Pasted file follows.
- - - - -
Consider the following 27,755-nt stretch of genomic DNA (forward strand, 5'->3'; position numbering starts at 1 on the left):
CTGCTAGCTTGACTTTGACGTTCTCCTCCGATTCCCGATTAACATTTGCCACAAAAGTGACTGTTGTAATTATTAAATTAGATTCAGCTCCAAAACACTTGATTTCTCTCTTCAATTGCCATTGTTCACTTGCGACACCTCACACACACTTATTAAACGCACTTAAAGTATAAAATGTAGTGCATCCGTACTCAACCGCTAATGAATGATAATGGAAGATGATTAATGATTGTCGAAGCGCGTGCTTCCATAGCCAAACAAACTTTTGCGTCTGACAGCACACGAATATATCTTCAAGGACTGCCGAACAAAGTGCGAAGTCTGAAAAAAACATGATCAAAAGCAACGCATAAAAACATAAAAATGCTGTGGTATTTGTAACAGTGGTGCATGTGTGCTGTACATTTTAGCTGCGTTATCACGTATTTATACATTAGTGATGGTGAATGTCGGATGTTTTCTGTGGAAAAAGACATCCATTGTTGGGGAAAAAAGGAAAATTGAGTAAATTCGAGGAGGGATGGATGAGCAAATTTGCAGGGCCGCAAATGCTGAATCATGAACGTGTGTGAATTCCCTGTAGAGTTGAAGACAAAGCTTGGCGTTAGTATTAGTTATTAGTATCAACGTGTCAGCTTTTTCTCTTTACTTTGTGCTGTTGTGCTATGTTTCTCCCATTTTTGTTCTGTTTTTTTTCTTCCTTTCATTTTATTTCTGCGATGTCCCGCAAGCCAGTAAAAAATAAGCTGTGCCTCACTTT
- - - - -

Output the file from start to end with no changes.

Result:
Consider the following 27,755-nt stretch of genomic DNA (forward strand, 5'->3'; position numbering starts at 1 on the left):
CTGCTAGCTTGACTTTGACGTTCTCCTCCGATTCCCGATTAACATTTGCCACAAAAGTGACTGTTGTAATTATTAAATTAGATTCAGCTCCAAAACACTTGATTTCTCTCTTCAATTGCCATTGTTCACTTGCGACACCTCACACACACTTATTAAACGCACTTAAAGTATAAAATGTAGTGCATCCGTACTCAACCGCTAATGAATGATAATGGAAGATGATTAATGATTGTCGAAGCGCGTGCTTCCATAGCCAAACAAACTTTTGCGTCTGACAGCACACGAATATATCTTCAAGGACTGCCGAACAAAGTGCGAAGTCTGAAAAAAACATGATCAAAAGCAACGCATAAAAACATAAAAATGCTGTGGTATTTGTAACAGTGGTGCATGTGTGCTGTACATTTTAGCTGCGTTATCACGTATTTATACATTAGTGATGGTGAATGTCGGATGTTTTCTGTGGAAAAAGACATCCATTGTTGGGGAAAAAAGGAAAATTGAGTAAATTCGAGGAGGGATGGATGAGCAAATTTGCAGGGCCGCAAATGCTGAATCATGAACGTGTGTGAATTCCCTGTAGAGTTGAAGACAAAGCTTGGCGTTAGTATTAGTTATTAGTATCAACGTGTCAGCTTTTTCTCTTTACTTTGTGCTGTTGTGCTATGTTTCTCCCATTTTTGTTCTGTTTTTTTTCTTCCTTTCATTTTATTTCTGCGATGTCCCGCAAGCCAGTAAAAAATAAGCTGTGCCTCACTTT